Red Sox’ Alex Verdugo Dealing With Stress Fracture in Lower Back

New Red Sox outfielder Alex Verdugo has a stress fracture in his lower back and his status for Opening Day is up in the air, according to interim manager Ron Roenicke.

“It takes a lot of time to heal,” Roenicke said of Verdugo’s injury earlier Saturday. “It’s an injury that’s fairly common in baseball because it’s a rotation issue. Our trainers are familiar with it. We’ll take him as the steps come — not only what the images show, but his response to things.”

One of three players acquired in the trade that sent Mookie Betts and David Price to the Dodgers earlier in the week, Verdugo missed the final two months of the 2019 season due to back and oblique issues and he himself believes it stemmed from playing on Tropicana Field’s artificial surface back in May.

The Red Sox knew of the 23-year-old’s medical history ahead of the trade’s completion, and it appears that a plan to take things slowly may already be in place.

Verdugo mentioned this plan in his first session with reporters at Fenway South on Saturday, saying that, “We have something we can draw out. The exact time frame of it, whether it’s to be ready for the start of the season or slightly after, we’re not really sure. We’re not trying to rush that. We don’t want to give people or give fans a false hope or just even a deadline we miss again.”

Because he is under team control through 2024, the Red Sox do not have any incentive to rush their new outfielder into things this year and potentially risk further injury.

“We’re going to take our time on this,” Verdugo said. “Make sure that I’m right so that way when I am playing and I’m able to be in Boston, it’s the whole year and it’s continuous that we don’t have any setbacks or anything like that.”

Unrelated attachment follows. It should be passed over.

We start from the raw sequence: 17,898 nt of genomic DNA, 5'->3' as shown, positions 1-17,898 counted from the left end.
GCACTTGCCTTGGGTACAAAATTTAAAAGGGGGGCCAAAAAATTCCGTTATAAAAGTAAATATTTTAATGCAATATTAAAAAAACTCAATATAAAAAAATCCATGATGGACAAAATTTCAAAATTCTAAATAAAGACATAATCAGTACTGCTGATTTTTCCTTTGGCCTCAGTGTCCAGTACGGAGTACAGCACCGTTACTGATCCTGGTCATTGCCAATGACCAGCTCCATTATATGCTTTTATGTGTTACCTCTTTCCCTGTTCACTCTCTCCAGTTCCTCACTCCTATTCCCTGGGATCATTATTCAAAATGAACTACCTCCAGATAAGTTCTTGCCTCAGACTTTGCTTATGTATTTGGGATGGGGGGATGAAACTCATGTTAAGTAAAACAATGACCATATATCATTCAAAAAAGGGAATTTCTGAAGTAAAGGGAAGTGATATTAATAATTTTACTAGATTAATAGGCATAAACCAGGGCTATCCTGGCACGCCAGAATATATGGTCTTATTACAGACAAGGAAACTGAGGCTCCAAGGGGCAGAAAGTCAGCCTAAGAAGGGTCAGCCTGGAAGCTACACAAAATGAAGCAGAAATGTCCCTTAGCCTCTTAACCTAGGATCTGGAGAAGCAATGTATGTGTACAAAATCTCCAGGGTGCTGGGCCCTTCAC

When healthy, the Arizona native could prove to be a tremendous asset to a new-look Red Sox outfield that also brought in ex-Blue Jays outfielder Kevin Pillar on a one-year deal on Friday.

With that added bonus of having someone like Pillar available to potentially play all three outfield positions, that proves even further why the Sox should not rush things with Verdugo.

“To be honest, if everything goes right, (Verdugo) still may not be ready for Opening Day,” Roenicke added Saturday. “We need him to be healthy to see what kind of player we have and the kind of player he knows he is.”

Full-squad workouts for the Red Sox begin on Monday, while exhibition games begin on Friday. Verdugo will presumably not see much action as he continues to rehab from his stress fracture.

Red Sox Reportedly in Agreement With Kevin Pillar on One-Year Deal

The Red Sox are reportedly in agreement with free-agent outfielder Kevin Pillar on a one-year deal in the $4 million range, according to The Boston Globe’s Alex Speier. The completion of the deal is still pending a physical.

MLB Network’s Jon Heyman had reported that the two sides were close to a major-league deal on Tuesday.

After officially dealing Mookie Betts to the Dodgers earlier this week, the Red Sox found themselves in need of a right-handed hitting outfeilder, as the club’s projected everyday outfield — Andrew Benintendi, Jackie Bradley Jr., and Alex Verdugo — are all left-handed hitters.

Pillar fills that need in addition to providing exceptional defense in center field.

In 161 total games between the Blue Jays and Giants last year, the 31-year-old slashed .259/.287/.432 with a career-best 21 home runs and 88 RBI to go along with 14 stolen bases. He was non-tendered by San Francisco in early December.

One thing Pillar did exceptionally well last year was produce against left-handed pitching, as he posted an .823 OPS in 174 plate appearances against southpaws.

Compare that to Jackie Bradley Jr.’s struggles against left-handed pitching in 2019 (.640 OPS in 188 PAs), and the two could create quite the platoon for Boston in center field.

A native of California, Pillar was projected by MLB Trade Rumors to earn approximately $9.7 million in his final year of salary arbitration heading into the 2020 season.

The former Blue Jay owns a lifetime slash line of .307/.339/.380 with one career home run and 22 RBI at Fenway Park.